Poker Face S1E9: Escape From Shit Mountain

We open on a literal mountain, as Joseph Gordon-Levitt is in an isolated cabin in the dead of winter, loaded down with creature comforts, but no human contact to speak of. He has a steady routine of exercise, smoothies, video games, whiskey, and food deliveries, for which he does not tip. And the lingering question — if no one ever sees this guy, who exactly is he going to murder? Or who’s going to murder him?

Turns out, Trey (JGL’s character) is under house arrest, and an ankle monitor ensures he can’t leave the premises. But when a snowstorm puts his monitor offline, he plots a brief escape, despite being in the middle of said storm. He celebrates his freedom by speeding, drunk, in a blizzard, and when he swerves to avoid a deer, he ends up hitting a pedestrian instead. (Why the pedestrian was on an isolated mountain road in a blizzard is enough of a mystery to draw us into this episode.)

In a panic, Trey visits Jimmy (The Umbrella Academy’s David Castañeda), a friend he clearly has unfinished business with, and says “I need to use the spot.” He’s under house arrest for insider trading, but he and Jimmy have a spot all ready to go for hiding bodies. Jimmy’s not eager to help, but still does. “The spot” is a hole in the woods, where they dump the body and return to the mounted-animal-head-happy motel Jimmy runs. Usually the show gives us (and Charlie) an emotional tie to the victim, but we never see their face, and only their shoes suggest it’s a woman.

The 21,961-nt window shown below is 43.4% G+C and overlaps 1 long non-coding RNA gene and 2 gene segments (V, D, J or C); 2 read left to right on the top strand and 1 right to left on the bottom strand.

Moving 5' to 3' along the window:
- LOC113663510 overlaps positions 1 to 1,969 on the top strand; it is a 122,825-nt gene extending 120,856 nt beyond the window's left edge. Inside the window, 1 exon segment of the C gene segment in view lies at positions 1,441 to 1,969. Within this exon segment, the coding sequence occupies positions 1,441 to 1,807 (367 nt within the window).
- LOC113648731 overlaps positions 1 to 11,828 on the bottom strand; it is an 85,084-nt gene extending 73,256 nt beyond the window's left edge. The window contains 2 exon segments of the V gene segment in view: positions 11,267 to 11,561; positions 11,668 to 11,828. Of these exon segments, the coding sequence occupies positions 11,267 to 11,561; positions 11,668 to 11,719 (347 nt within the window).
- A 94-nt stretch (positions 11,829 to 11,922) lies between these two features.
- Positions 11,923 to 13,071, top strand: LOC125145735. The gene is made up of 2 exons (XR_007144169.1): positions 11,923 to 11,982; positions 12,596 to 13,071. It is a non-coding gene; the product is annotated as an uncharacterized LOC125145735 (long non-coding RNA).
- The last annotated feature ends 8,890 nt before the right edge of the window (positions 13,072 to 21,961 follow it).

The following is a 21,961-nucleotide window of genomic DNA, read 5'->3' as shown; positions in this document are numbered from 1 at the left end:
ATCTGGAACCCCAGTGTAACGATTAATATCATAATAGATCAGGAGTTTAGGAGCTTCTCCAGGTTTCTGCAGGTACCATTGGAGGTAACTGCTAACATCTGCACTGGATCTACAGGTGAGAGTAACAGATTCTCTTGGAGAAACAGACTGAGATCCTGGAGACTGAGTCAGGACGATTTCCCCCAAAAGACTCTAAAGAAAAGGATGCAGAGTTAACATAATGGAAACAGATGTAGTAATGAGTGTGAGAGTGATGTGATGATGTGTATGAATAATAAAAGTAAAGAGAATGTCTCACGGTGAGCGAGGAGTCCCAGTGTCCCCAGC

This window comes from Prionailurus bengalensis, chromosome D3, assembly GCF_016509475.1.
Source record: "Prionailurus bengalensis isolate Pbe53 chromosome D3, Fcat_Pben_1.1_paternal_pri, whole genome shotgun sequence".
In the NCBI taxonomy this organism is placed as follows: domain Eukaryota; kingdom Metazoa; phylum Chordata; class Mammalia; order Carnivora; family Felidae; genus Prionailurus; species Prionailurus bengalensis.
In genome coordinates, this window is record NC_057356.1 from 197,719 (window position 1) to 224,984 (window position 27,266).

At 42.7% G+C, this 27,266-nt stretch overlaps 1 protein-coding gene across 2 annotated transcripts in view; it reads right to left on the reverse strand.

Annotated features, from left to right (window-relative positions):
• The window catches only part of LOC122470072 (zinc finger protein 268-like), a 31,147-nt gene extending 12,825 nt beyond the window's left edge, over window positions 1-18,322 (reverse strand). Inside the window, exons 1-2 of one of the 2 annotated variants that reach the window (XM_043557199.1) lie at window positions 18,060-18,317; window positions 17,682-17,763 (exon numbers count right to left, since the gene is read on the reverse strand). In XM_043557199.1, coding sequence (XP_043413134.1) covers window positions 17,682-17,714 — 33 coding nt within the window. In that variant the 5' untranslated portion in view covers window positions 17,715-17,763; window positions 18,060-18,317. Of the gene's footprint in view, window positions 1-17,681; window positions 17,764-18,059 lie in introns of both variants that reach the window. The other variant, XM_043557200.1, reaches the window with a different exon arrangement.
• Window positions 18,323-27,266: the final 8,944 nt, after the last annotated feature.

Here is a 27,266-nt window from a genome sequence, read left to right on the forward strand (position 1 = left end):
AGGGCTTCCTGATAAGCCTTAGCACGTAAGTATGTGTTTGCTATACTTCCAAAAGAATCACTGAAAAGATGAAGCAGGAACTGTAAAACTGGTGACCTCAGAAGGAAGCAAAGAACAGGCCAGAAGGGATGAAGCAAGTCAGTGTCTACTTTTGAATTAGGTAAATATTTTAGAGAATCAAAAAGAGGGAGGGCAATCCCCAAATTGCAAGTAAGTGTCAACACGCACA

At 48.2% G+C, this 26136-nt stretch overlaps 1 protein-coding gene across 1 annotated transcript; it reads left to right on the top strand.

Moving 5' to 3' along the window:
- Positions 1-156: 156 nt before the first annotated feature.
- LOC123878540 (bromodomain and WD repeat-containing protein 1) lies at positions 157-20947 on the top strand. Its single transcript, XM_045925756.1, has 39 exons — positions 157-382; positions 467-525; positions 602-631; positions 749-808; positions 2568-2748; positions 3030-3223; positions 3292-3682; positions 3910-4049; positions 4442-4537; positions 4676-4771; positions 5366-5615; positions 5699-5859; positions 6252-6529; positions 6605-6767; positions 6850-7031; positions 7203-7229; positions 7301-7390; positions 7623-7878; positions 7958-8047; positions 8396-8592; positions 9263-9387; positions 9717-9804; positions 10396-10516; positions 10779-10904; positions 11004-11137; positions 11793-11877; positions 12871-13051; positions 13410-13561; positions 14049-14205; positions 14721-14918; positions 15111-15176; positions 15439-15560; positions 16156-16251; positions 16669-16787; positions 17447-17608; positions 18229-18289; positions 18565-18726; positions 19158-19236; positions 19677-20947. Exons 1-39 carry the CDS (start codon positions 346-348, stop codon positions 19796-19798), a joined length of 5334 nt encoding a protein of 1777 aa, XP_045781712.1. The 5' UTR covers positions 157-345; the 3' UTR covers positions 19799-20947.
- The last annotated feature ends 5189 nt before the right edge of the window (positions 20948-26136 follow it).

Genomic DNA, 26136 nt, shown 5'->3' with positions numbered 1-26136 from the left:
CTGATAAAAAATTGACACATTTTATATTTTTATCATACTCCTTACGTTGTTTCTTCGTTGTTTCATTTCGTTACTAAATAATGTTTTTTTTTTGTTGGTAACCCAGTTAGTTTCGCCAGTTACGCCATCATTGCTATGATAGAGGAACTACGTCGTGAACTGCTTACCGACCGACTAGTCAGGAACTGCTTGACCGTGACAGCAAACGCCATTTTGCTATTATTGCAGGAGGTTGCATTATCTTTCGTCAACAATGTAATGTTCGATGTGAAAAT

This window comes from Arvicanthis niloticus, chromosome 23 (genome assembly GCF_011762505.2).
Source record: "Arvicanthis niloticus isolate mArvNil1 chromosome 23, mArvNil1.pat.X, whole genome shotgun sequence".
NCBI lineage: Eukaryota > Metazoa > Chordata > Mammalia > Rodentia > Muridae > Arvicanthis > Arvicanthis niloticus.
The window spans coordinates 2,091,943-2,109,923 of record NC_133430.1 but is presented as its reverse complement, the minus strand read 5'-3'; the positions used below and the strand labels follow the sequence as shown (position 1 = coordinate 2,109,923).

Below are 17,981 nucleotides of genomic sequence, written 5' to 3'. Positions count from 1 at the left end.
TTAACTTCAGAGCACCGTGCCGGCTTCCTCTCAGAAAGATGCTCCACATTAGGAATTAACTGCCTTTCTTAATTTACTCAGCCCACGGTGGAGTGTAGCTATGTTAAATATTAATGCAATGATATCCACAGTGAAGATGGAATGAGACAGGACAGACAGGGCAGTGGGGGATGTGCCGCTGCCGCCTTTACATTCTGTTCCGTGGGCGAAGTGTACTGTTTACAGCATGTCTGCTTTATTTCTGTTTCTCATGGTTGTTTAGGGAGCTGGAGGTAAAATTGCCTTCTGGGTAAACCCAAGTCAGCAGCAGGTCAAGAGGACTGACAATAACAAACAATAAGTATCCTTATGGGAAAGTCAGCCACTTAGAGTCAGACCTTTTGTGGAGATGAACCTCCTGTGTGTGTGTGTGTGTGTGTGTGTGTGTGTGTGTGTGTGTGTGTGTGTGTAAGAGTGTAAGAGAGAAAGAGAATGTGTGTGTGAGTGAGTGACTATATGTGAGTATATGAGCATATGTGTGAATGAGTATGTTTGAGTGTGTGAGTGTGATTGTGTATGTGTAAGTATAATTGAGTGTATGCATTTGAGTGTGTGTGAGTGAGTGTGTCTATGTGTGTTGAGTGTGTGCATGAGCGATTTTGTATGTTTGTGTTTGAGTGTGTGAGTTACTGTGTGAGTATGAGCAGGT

Then there’s a knock on the door… and the episode takes a surprising left turn.

Which is our cue to rewind the clock and visit Charlie Cale, lost in the sunny summertime mountains and singularly unimpressed by the bounteous nature on display. She is, however, impressed by the chiseled abs of a local trail guide, and the two embark on a months-long fling. It’s nice to see Charlie happy for a change, and it’s also nice to get an acknowledgement that she isn’t literally stumbling over a dead body every week, and that these episodes take place weeks or months apart.

But her summer fling quickly turns to winter misery, and with snow falling and no boyfriend in sight, Charlie’s too broke to even buy enough gas to get off the mountain. Stephanie Hsu appears as an aimless hippie, and offers to fill her tank in exchange for a ride down to sea level. Charlie calls her Mortimer Bernstein, from the name on her stolen credit card, as she’s a habitual grifter who makes a running gag of stealing Charlie’s wallet.

Naturally, they don’t make it off what Charlie now bitterly calls Shit Mountain, and instead end up at a remote motel, with a mounted animal head theme, and two very nervous men inside. What follows is a classic Rian Johnson mystery (the Knives Out director created the show and directs this episode) and numerous twists and reversals the audience doesn’t see coming, but are all expertly set up.